(define-metafunction lc-lang
  free-vars : e -> (x ...)
  [(free-vars (e_1 e_2 ...))
   ( (free-vars e_1) (free-vars e_2) ...)]
  [(free-vars x) (x)]
  [(free-vars (λ (x ...) e))
   (- (free-vars e) (x ...))])

The first argument to define-metafunction is the grammar (defined above). Following that are three cases, one for each variation of expressions (e in lc-lang). The free variables of an application are the free variables of each of the subterms; the free variables of a variable is just the variable itself, and the free variables of a λ expression are the free variables of the body, minus the bound parameters.

Here are the helper metafunctions used above.

(define-metafunction lc-lang
   : (x ...) ... -> (x ...)
  [( (x_1 ...) (x_2 ...) (x_3 ...) ...)
   ( (x_1 ... x_2 ...) (x_3 ...) ...)]
  [( (x_1 ...))
   (x_1 ...)]
  [() ()])
(define-metafunction lc-lang
  - : (x ...) (x ...) -> (x ...)
  [(- (x ...) ()) (x ...)]
  [(- (x_1 ... x_2 x_3 ...) (x_2 x_4 ...))
   (- (x_1 ... x_3 ...) (x_2 x_4 ...))
   (side-condition (not (memq (term x_2) (term (x_3 ...)))))]
  [(- (x_1 ...) (x_2 x_3 ...))
   (- (x_1 ...) (x_3 ...))])

Note the side-condition in the second case of -. It ensures that there is a unique match for that case. Without it, (term (- (x x) x)) would lead to an ambiguous match.

Changed in version 1.4 of package redex-lib: Added #:post conditions.
Changed in version 1.5: Added or clauses.


(define-metafunction/extension f language
  [(g pattern ...) term metafunction-extras ...]
Defines a metafunction g as an extension of an existing metafunction f. The metafunction g behaves as if f’s clauses were appended to its definition (with occurrences of f changed to g in the inherited clauses).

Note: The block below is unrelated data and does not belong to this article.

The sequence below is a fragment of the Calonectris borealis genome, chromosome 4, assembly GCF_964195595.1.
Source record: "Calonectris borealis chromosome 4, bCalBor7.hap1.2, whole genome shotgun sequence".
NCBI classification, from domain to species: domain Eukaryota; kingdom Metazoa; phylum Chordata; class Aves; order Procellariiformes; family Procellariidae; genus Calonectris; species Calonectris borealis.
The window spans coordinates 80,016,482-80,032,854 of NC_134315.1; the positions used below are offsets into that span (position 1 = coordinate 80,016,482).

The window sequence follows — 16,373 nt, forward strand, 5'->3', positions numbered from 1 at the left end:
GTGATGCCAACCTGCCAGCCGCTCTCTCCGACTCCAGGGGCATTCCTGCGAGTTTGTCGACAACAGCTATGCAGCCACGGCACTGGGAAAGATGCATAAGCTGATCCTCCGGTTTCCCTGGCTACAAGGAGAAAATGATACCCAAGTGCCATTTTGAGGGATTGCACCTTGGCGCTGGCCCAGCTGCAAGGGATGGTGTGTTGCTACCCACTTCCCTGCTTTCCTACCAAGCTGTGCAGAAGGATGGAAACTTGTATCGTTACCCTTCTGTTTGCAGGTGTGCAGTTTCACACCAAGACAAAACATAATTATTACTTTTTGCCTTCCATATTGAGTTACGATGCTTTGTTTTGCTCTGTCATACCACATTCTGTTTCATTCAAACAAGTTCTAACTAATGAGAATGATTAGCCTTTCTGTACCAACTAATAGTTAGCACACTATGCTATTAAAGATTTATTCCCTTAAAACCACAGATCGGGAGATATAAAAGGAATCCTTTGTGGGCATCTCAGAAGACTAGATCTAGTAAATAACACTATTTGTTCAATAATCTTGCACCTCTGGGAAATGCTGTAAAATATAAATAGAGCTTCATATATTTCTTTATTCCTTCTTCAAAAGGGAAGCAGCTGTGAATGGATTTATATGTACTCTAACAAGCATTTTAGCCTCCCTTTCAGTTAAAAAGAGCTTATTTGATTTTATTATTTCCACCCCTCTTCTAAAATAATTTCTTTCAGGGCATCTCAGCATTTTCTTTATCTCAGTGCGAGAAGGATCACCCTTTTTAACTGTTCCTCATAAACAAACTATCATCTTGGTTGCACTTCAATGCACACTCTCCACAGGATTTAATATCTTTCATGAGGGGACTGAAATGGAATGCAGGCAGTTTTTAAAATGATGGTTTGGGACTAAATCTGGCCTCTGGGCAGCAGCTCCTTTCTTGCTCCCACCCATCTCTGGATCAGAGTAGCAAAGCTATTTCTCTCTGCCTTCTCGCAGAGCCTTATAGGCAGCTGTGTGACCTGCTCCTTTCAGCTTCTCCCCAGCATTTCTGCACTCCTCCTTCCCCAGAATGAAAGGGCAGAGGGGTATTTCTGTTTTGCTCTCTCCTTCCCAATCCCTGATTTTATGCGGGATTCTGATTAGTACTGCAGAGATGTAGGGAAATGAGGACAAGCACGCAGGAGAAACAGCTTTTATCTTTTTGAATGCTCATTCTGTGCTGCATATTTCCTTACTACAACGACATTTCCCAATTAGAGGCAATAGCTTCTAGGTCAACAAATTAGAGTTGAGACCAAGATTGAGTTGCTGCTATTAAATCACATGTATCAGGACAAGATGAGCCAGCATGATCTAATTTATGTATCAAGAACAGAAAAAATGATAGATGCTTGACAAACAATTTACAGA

For example, define-metafunction/extension may be used to extend the free-vars function above to the forms introduced by the language lc-num-lang.

(define-metafunction/extension free-vars lc-num-lang
  free-vars-num : e -> (x ...)
  [(free-vars-num number)
  [(free-vars-num (+ e_1 e_2))
   ( (free-vars-num e_1)
      (free-vars-num e_2))])


(in-domain? (metafunction-name term ...))

Returns #t if the inputs specified to metafunction-name are legitimate inputs according to metafunction-name’s contract, and #f otherwise.


(define-judgment-form language
  rule rule ...)
mode-spec = 
  | #:mode (form-id pos-use ...)
contract-spec = 
  | #:contract (form-id pattern-sequence ...)
invariant-spec = 
  | #:inv term
pos-use = I
  | O
rule = 
 dashes rule-name
conclusion = (form-id pat/term ...)
premise = (judgment-form-id pat/term ...) maybe-ellipsis
  | (relation-id pat/term ...) maybe-ellipsis
  | (where pattern term)
  | (where/hidden pattern term)
  | (where/error pattern term)
  | (side-condition term)
  | (side-condition/hidden term)
rule-name = 
  | string
  | non-ellipsis-non-dashes-var
pat/term = pattern
  | term
maybe-ellipsis = 
  | ...
dashes = ---
  | ----
  | -----
  | etc.
Defines form-id as a relation on terms via a set of inference rules.

If a mode-spec appears, each rule must be such that its premises can be evaluated left-to-right without “guessing” values for any of their pattern variables. Redex checks this property using mode-spec declaration, which partitions positions into inputs I and outputs O. Output positions in conclusions and input positions in premises must be terms; input positions in conclusions and output positions in premises must be patterns. The rule-names are used by build-derivations and by render-judgment-form.

If a mode-spec is not present, Redex cannot compute a derivation for the judgment form, instead it can check that a given derivation is valid according to the rules.

When the optional contract-spec declaration is present, Redex dynamically checks that the terms flowing through these positions match the provided patterns, raising an exception recognized by exn:fail:redex? if not. The term in the optional invariant-spec is evaluated after the output positions have been computed and the contract has matched successfully, with variables (that have underscores) from the contract bound; a result of #f is considered to be a contract violation and an exception is raised.

For example, the following defines addition on natural numbers: